There was no doubt as to their intentions. They suddenly wheeled closer, dismounted and grabbed us by the shoulders. Would I be mistaken for a boy? Evidently so, I was to be taken care of first. A hard blow to my face sent me reeling dizzily backward. A sickening kick in my stomach knocked me down. Four of the men grabbed Ursel and her mother, forcing them to the ground. I tried to slip along the wall of the building, thinking the growing darkness would hide my escape. A big hand on my neck shoved me against the bricks. I was warned not to move if I wanted to live. Another blow in my face and stomach left me in great pain and unable to move. I could only lie there and witness the sordid scene of rape. [Excerpt from “Survive Little Buddy: The Iron Curtain Memoirs.” © Irene Kucholick 1996]

According to Wikipedia, “Female deaths in connection with the rapes in Germany, overall, are estimated at 240,000.” Rape-murder was not uncommon. Victims ranged in age from 8 to 80. Yet as recently as 2008 when a feature film was made about this, “it was widely rejected in Germany after its initial publication but has seen a new acceptance and many women have found inspiration to come forward with their own stories.” (https://en.wikipedia.org/wiki/Rape_during_the_occupation_of_Germany)

During last year’s A to Z Challenge I wrote about my project trip to the Democratic Republic of the Congo and chose to focus on the brighter side, beauty, and reasons for hope. With this Historical Treasure theme the posts are mostly dark this first week. Certainly there were holidays, fun times, even laughter and little reasons to rejoice throughout Irene’s accounts. A few of those are coming. However…

Next up, G is for Gestapo.

___________________

Kristin King is a co-founder of Future Hope Africa, an educational project in east Democratic Republic of the Congo. Although she published Irene’s Historical Treasure, Kristin is a fiction author, mom to four boys, military spouse, and family travel planner. She thanks God that the man in Czech Republic who tried her hotel door knob, knocked, and called “Come, sex, come” for two hours one dreary night in Prague did not get into her room.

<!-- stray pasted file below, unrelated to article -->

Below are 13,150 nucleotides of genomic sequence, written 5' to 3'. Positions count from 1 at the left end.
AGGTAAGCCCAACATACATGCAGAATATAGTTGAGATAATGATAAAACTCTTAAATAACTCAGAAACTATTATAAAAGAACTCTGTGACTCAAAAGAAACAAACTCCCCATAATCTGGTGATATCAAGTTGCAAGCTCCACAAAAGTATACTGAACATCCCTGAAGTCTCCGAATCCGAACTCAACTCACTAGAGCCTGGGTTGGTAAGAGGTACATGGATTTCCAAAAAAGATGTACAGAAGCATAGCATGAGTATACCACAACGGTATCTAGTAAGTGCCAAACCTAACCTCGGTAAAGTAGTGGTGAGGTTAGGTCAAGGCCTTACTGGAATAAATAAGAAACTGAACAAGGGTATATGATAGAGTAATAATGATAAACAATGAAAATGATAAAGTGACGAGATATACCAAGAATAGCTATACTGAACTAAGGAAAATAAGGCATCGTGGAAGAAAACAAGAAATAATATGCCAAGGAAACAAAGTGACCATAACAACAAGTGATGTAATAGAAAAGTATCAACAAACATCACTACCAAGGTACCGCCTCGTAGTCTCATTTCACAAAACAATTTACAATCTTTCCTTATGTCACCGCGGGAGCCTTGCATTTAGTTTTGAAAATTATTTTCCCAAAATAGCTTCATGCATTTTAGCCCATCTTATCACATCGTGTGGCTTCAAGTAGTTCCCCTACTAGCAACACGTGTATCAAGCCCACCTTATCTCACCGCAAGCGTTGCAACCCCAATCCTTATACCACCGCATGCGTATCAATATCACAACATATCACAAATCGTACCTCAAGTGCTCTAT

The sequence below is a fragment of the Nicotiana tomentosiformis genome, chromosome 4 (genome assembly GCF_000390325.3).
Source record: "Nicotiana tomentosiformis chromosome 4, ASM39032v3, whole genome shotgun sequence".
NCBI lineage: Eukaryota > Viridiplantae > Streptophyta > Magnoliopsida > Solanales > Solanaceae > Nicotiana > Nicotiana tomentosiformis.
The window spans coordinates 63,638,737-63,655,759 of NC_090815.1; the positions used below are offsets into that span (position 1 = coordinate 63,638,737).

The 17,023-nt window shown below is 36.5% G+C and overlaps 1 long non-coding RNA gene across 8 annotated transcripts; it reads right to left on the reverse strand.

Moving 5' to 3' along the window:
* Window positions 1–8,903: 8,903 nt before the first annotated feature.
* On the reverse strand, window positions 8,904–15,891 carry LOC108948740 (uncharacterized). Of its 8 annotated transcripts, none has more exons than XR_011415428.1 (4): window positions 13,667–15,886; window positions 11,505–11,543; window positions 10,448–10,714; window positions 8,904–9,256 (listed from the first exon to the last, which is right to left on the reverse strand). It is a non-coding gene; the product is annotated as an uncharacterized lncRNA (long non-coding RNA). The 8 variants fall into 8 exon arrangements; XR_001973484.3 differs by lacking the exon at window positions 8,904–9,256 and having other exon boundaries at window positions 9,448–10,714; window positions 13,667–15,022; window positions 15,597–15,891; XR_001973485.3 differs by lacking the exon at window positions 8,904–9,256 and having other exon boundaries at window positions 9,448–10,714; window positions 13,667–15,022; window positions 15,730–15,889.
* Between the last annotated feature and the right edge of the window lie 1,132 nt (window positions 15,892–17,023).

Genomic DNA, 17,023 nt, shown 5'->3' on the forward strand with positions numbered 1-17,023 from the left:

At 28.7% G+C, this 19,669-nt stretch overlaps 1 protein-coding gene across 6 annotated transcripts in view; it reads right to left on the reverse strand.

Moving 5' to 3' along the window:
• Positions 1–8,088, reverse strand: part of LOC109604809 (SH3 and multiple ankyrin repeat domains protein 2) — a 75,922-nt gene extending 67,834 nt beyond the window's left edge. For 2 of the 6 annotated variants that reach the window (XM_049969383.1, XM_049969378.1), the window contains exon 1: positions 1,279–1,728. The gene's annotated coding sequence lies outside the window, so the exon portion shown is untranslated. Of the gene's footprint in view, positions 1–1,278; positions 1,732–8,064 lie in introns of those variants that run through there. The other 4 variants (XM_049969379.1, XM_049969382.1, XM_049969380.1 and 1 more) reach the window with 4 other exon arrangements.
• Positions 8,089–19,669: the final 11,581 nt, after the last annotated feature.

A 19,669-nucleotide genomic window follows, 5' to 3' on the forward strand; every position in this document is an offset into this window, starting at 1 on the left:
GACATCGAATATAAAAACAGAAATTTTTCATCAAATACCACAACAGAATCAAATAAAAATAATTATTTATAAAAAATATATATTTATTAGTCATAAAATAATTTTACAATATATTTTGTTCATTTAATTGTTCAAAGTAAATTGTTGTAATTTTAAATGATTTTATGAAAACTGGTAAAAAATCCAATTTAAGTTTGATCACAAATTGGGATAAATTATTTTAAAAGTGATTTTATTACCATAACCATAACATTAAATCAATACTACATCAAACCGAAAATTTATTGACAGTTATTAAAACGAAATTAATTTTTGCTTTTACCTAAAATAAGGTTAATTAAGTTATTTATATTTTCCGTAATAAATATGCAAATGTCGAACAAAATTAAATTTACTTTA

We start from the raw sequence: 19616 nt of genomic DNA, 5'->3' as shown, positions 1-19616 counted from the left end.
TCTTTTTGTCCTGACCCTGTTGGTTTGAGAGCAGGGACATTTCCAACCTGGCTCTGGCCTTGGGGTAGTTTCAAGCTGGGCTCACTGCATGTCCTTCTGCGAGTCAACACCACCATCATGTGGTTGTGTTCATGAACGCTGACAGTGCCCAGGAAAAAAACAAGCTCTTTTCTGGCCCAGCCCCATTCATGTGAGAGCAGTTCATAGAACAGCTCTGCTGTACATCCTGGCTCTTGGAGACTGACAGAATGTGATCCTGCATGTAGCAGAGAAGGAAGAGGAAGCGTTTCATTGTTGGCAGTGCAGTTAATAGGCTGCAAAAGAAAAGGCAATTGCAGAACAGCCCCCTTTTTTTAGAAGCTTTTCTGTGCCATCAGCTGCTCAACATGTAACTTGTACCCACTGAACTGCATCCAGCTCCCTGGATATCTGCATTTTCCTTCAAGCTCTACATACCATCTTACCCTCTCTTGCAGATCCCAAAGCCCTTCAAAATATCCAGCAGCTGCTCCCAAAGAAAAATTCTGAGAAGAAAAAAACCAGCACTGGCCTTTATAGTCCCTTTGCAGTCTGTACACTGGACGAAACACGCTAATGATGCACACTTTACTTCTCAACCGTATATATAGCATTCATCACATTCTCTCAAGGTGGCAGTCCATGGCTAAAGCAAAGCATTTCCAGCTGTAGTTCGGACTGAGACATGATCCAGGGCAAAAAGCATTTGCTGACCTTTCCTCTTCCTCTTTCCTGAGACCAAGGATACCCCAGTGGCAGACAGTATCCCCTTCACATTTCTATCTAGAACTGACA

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3 Comments

Posted by on April 7, 2016 in Memoirs & History

 

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3 responses to “F is for Fear of Rape in Post War Years #AtoZChallenge @AprilA2Z

  1. kristinkingauthor

    April 7, 2016 at 10:27 pm

    I had forgotten Audrey Hepburn’s past. Thank you for reminding me. Sometimes I think suffering polishes people somehow–as least those who come through it with love instead of resentment. That makes those people shine in ways the average person never can match.

     
  2. Martha Reynolds

    April 7, 2016 at 9:49 am

    Wow. Excellent post – and yes, thank God you weren’t attacked in Prague.

     
  3. dalecooper57

    April 7, 2016 at 8:07 am

    It doesn’t bear thinking about, the terror of those days.
    I’m a huge Audrey Hepburn fan and, reading her accounts of casual bravery as a young girl, (in the face of Nazi occupation she carried resistance communications past SS guards on her pushbike, hidden in her sock) and the privation her family went through during the battle of Arnhem, only made me more respectful of her enormous capacity for compassion and empathy for those whose lives were blighted by war, poverty and famine.